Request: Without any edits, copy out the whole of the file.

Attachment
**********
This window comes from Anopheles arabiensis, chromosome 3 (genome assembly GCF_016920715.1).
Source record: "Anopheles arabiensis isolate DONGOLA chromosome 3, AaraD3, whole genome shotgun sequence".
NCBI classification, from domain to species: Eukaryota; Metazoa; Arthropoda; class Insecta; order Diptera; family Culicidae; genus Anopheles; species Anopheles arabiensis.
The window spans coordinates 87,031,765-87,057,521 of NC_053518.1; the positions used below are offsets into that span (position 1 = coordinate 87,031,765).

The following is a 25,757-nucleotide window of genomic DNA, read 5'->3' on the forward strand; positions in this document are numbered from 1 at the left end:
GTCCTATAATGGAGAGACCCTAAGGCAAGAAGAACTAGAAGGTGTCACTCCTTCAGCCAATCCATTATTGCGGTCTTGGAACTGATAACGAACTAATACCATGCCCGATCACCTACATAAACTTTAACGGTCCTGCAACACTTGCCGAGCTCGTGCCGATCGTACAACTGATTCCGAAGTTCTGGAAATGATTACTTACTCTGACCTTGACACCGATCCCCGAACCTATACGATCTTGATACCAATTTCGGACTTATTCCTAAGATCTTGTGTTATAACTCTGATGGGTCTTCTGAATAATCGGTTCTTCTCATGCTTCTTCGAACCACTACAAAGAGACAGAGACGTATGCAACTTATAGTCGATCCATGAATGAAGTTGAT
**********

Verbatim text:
This window comes from Anopheles arabiensis, chromosome 3 (genome assembly GCF_016920715.1).
Source record: "Anopheles arabiensis isolate DONGOLA chromosome 3, AaraD3, whole genome shotgun sequence".
NCBI classification, from domain to species: Eukaryota; Metazoa; Arthropoda; class Insecta; order Diptera; family Culicidae; genus Anopheles; species Anopheles arabiensis.
The window spans coordinates 87,031,765-87,057,521 of NC_053518.1; the positions used below are offsets into that span (position 1 = coordinate 87,031,765).

The following is a 25,757-nucleotide window of genomic DNA, read 5'->3' on the forward strand; positions in this document are numbered from 1 at the left end:
GTCCTATAATGGAGAGACCCTAAGGCAAGAAGAACTAGAAGGTGTCACTCCTTCAGCCAATCCATTATTGCGGTCTTGGAACTGATAACGAACTAATACCATGCCCGATCACCTACATAAACTTTAACGGTCCTGCAACACTTGCCGAGCTCGTGCCGATCGTACAACTGATTCCGAAGTTCTGGAAATGATTACTTACTCTGACCTTGACACCGATCCCCGAACCTATACGATCTTGATACCAATTTCGGACTTATTCCTAAGATCTTGTGTTATAACTCTGATGGGTCTTCTGAATAATCGGTTCTTCTCATGCTTCTTCGAACCACTACAAAGAGACAGAGACGTATGCAACTTATAGTCGATCCATGAATGAAGTTGAT